” I have repeatedly raised in this house the need to review the independent regulator. What is the minister going to do in the face of this terrible behaviour and conduct of the TRAI in this consultation? Will he do a comprehensive review of the TRAI, the TRAI Act?” – Rajeev Chandrasekhar
“Why should an Aircel or Vodafone be able to choose whether I use Google, or Bing or any other search engine. Why should I be forced to make a choice between Skype or Viber. Sir, my understanding of Net Neutrality tells me that if the change in regulation goes through, telcos will go and tie-up with certain applications in exchange for a price and provide free access only to those applications. ” – A.U. Singh Deo
“But to whatever extent, we can through legislative process at least protect the privacy and integrity of data that is going to be most critical for the growth of the sector and I think since India is an IT superpower, therefore we must take the lead in evolving a proper legislation to regulate the rights of the consumers.” – KTS Tulsi
“What the telecom companies are asking is to be paid twice. The users will pay once and they will also want the Internet companies to pay them more money. I will ask the government that this needs to be looked upon. ” – Ritabrata Banerjee
“The tone of the consultation paper, if anyone has read in this house, it sounds like a consultation paper dictated by a telecom major. Now I don’t want to guess which telecom major but it sounded like that. The consultation paper of TRAI is blatantly in favour not of the consumer, you’ve given us the thing about the youth of the country etc etc, but its not in the favour of the youth or the internet user, its in favour of TRAI, it’s in favour of telecom” – Derek O’Brien
“Sir, telecom operators have been licensed to carry traffic, it does not matter whether that traffic is a film, a song or a voice or even digital data. Essentially they have been paid for the platform access and they should not slow down these bits and bytes through subtle methods as discriminatory access.” – NV Rajeev Gowda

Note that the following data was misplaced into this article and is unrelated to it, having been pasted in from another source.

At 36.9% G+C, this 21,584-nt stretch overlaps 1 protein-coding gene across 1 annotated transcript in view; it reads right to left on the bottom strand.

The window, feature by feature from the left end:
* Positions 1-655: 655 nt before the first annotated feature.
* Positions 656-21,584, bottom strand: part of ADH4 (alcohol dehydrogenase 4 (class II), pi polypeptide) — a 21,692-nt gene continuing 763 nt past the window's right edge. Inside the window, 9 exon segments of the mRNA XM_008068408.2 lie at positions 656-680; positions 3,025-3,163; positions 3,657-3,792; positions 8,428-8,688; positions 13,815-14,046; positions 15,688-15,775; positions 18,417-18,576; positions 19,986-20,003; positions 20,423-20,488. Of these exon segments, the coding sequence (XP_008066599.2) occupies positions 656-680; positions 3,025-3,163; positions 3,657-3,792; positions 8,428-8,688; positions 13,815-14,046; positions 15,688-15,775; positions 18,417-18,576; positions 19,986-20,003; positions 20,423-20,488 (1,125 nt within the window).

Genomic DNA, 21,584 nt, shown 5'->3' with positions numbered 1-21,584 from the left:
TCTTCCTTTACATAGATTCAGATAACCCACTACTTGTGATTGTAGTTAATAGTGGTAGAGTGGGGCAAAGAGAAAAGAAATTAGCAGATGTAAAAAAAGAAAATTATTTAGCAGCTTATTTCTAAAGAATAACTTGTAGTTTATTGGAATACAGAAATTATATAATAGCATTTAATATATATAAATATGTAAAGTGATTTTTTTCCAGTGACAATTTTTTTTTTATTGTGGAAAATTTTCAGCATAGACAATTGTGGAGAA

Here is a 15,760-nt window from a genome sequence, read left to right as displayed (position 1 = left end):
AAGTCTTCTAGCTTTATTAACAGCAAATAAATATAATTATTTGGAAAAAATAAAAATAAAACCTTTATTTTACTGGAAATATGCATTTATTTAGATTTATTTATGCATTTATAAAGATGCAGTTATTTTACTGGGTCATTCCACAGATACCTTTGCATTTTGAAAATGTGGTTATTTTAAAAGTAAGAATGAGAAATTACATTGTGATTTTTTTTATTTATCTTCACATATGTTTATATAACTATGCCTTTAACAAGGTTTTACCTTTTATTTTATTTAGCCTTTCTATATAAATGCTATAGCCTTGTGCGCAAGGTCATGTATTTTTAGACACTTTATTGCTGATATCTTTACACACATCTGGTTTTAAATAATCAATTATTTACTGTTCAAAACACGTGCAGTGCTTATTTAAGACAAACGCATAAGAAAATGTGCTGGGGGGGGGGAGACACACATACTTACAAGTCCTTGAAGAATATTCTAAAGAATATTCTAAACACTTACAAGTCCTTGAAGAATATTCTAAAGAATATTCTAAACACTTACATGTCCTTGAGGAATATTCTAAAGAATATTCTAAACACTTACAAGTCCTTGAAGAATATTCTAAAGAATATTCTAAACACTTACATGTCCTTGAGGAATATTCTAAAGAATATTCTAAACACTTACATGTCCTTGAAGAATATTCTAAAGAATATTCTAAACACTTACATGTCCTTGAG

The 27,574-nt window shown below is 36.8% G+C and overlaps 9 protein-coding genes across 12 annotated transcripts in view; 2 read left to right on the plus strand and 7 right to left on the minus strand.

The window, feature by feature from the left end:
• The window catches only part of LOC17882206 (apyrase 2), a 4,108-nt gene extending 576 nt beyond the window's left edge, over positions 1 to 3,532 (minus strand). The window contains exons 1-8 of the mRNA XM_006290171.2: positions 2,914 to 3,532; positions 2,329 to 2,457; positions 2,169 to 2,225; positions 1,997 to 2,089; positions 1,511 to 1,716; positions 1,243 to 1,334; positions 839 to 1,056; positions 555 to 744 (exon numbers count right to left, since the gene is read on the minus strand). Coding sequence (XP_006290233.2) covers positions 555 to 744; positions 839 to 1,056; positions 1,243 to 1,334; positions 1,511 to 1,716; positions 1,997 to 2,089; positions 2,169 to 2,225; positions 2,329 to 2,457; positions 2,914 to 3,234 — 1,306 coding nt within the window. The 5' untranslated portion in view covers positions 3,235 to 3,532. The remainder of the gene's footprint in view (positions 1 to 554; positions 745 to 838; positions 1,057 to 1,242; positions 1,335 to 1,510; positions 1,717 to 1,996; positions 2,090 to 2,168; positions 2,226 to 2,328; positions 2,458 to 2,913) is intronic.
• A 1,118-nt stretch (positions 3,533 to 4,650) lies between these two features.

Assurances given by the minister
“Government stands for ensuring non discriminatory access to Internet for all the citizens of the country, and current debate on net neutrality should be seen from this perspective, while resolving the issue harmoniously and consistent with constitutional structure.”
The minister also stated that deliberate blocking and slowing down or speeding up of Internet content should not be allowed and that customers should have access to all lawful content on the Internet. However, he added that there would be instances for traffic management, national security, intergrity of network and investment in infrastructure where Net Neutrality would require regulation.
The minister also said that even on matters of tariff and quality of service regulation, the government has sufficient power under the TRAI Act to invoke its national policy objectives to overturn TRAI.
The government has formed a committee with key players, telecom companies, internet service proviers, civil society and consumer groups with a mandate to recommend overall policy on Net Neutrality and the Department of Telecommunications is expected to submit its report by the end of the month.
Heartening to hear MPs support Net Neutrality, but not many addressed the nuances of Net Neutrality, restricting their statements to blocking and throttling. No specific statement on Zero Rating.